After Jesus’ arrest, all the disciples fled, except for Peter, who had the courage to follow the temple guard to see where they might bring Jesus. John is the only one to inform us that Jesus was first brought to Annas before he sent Him to Caiaphas. The other gospel writers omit that detail and go directly to the courtyard of Caiaphas, where the actual trial was held. When they arrived at Annas’ mansion, Peter stood at the door outside and could not enter the courtyard. John 18:15 says,
15 And Simon Peter was following Jesus, and so was another disciple…
The wording implies that Peter and the other disciple were not walking together, but separately. Otherwise, Luke probably would have worded this: “And Simon Peter and another disciple were following Jesus.” The anonymous disciple could be no other than John himself, for he writes as one having firsthand knowledge. It seems that John arrived first, having come with those who had arrested Jesus. Peter followed at a safe distance. John 18:15 continues,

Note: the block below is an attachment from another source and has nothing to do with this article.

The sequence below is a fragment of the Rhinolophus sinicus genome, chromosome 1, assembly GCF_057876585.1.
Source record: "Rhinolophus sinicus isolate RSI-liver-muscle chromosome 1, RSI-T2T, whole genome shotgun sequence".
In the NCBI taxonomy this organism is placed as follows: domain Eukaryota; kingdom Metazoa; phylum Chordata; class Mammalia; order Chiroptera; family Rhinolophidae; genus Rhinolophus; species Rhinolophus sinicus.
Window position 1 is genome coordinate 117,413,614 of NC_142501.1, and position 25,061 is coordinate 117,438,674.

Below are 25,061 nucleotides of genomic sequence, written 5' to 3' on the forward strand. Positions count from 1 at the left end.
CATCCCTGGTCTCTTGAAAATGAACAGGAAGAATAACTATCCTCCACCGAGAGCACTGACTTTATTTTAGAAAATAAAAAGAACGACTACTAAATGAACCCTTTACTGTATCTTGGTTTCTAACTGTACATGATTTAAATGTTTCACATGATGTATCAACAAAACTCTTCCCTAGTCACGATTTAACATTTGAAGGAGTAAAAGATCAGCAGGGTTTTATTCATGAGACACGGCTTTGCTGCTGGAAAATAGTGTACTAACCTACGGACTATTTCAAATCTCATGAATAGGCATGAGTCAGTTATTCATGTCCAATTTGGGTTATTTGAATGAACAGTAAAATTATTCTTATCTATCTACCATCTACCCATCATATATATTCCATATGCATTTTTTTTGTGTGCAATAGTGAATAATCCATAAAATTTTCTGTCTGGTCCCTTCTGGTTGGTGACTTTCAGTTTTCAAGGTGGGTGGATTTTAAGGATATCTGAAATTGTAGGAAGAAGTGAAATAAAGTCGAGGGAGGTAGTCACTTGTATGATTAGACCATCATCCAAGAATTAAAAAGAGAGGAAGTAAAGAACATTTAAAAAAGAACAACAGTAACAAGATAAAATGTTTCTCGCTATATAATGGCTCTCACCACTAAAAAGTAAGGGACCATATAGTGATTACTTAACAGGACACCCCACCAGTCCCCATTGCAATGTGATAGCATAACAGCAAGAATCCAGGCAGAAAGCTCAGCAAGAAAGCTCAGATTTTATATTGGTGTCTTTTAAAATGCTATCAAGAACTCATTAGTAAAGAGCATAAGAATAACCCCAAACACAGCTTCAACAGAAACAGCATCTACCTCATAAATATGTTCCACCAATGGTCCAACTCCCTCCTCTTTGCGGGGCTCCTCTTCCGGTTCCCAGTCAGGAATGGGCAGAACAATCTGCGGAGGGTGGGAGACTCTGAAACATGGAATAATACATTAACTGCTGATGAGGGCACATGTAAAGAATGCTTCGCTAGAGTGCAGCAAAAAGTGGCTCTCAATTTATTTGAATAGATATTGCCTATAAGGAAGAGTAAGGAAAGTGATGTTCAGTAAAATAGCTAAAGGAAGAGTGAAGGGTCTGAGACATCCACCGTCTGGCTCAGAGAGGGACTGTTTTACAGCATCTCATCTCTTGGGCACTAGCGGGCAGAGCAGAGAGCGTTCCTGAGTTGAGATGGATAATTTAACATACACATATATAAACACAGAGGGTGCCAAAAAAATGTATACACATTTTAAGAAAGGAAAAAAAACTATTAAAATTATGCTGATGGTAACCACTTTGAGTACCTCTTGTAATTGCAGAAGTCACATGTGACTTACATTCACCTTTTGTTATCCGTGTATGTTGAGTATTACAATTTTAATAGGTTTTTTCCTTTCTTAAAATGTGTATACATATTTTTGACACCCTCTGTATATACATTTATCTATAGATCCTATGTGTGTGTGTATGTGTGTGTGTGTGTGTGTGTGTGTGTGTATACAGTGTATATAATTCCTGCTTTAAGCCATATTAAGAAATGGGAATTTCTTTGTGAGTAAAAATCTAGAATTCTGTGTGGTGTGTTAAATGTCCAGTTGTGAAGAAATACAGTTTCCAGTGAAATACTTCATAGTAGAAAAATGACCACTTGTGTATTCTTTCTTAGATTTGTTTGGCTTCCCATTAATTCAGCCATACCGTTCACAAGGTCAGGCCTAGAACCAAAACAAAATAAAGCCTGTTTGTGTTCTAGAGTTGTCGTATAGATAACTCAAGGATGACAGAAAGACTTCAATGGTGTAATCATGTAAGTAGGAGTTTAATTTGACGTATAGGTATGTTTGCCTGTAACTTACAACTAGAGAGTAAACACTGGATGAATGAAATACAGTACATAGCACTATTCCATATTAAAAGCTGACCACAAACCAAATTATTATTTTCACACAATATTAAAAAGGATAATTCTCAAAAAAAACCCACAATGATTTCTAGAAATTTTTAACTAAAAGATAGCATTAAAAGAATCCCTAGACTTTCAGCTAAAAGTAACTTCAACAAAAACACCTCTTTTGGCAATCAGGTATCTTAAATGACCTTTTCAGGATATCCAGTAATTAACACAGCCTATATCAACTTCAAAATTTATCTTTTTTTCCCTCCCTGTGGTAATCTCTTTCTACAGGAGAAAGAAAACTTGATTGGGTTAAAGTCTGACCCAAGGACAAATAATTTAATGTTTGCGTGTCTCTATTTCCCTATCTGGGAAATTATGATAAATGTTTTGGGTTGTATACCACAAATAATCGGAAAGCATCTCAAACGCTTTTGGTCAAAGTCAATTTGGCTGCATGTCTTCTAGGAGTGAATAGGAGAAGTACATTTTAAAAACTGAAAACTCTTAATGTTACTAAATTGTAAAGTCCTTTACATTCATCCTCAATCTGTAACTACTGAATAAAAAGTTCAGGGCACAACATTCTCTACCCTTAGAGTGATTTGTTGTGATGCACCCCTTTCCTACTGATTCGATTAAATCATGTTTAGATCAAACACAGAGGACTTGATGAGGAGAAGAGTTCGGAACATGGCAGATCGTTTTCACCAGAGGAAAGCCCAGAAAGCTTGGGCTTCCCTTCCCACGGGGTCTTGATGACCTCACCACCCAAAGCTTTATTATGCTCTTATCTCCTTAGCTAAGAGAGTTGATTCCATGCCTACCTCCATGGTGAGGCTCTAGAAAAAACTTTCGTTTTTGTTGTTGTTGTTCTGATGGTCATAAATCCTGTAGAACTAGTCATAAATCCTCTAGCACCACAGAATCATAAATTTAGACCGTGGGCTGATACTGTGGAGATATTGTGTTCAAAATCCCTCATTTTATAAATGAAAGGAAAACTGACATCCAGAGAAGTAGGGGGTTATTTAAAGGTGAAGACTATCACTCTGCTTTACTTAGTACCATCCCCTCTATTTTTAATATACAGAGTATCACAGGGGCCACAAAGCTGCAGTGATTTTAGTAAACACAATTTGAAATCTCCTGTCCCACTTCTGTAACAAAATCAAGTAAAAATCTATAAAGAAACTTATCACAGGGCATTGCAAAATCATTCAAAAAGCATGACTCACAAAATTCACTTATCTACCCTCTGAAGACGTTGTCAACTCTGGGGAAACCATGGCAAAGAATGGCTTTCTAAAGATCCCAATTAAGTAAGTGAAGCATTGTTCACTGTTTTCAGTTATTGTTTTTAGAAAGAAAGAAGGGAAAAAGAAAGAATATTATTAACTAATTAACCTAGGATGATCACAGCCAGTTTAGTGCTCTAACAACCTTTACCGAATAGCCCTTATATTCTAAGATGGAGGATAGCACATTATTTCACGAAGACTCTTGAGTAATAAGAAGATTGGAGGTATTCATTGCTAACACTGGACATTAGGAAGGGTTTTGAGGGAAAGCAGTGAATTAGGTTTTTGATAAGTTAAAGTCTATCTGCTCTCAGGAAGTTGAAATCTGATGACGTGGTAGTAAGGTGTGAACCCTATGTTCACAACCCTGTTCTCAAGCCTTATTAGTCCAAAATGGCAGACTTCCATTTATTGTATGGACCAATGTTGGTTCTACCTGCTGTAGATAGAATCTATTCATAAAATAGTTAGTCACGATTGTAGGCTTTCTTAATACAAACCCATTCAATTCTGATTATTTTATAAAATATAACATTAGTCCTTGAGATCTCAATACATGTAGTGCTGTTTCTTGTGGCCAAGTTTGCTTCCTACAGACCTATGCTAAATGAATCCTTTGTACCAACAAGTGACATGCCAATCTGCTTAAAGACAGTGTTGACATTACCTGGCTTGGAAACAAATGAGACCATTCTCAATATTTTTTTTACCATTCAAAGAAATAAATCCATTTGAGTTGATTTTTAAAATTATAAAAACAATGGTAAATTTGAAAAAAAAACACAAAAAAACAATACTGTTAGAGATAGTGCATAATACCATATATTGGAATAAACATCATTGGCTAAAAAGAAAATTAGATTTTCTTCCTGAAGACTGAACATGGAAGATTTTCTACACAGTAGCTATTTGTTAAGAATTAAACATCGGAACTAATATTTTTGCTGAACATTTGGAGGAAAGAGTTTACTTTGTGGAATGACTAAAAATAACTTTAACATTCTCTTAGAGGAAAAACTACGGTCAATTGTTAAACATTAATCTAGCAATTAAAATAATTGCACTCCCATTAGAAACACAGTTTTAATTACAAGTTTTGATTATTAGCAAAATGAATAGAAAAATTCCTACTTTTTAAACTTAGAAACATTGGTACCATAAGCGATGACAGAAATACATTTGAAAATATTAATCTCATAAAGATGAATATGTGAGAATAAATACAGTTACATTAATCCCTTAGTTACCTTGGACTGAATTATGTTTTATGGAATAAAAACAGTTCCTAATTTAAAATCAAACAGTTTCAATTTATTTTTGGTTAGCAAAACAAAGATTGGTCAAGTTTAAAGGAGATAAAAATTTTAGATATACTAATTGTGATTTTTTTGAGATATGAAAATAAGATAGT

15 … Now that disciple was known to the high priest and entered with Jesus into the court of the high priest.
So John was already inside the courtyard when Peter arrived at the gate. John 18:16 says,
16 but Peter was standing at the door outside. So the other disciple, who was known to the high priest, went out and spoke to the doorkeeper, and brought in Peter.
If John had to go “out,” then it is clear that he was already “in” the courtyard. John 18:17 continues,
17 The slave-girl therefore who kept the door said to Peter, “You are not also one of this man’s disciples, are you?” He said, “I am not.”
No doubt the servant-girl (“doorkeeper”) knew John by sight. John saw Peter standing at the gate and “went out” to speak to her to gain admission for Peter. However, in looking at Peter, she recognized him as being one of Jesus’ disciples.
This recognition could have proved disastrous, because not only did it put Peter in danger, but it also might have implicated John, who had just recommended Peter for admittance. This seems to have been Peter’s first motive for denying any knowledge of Jesus.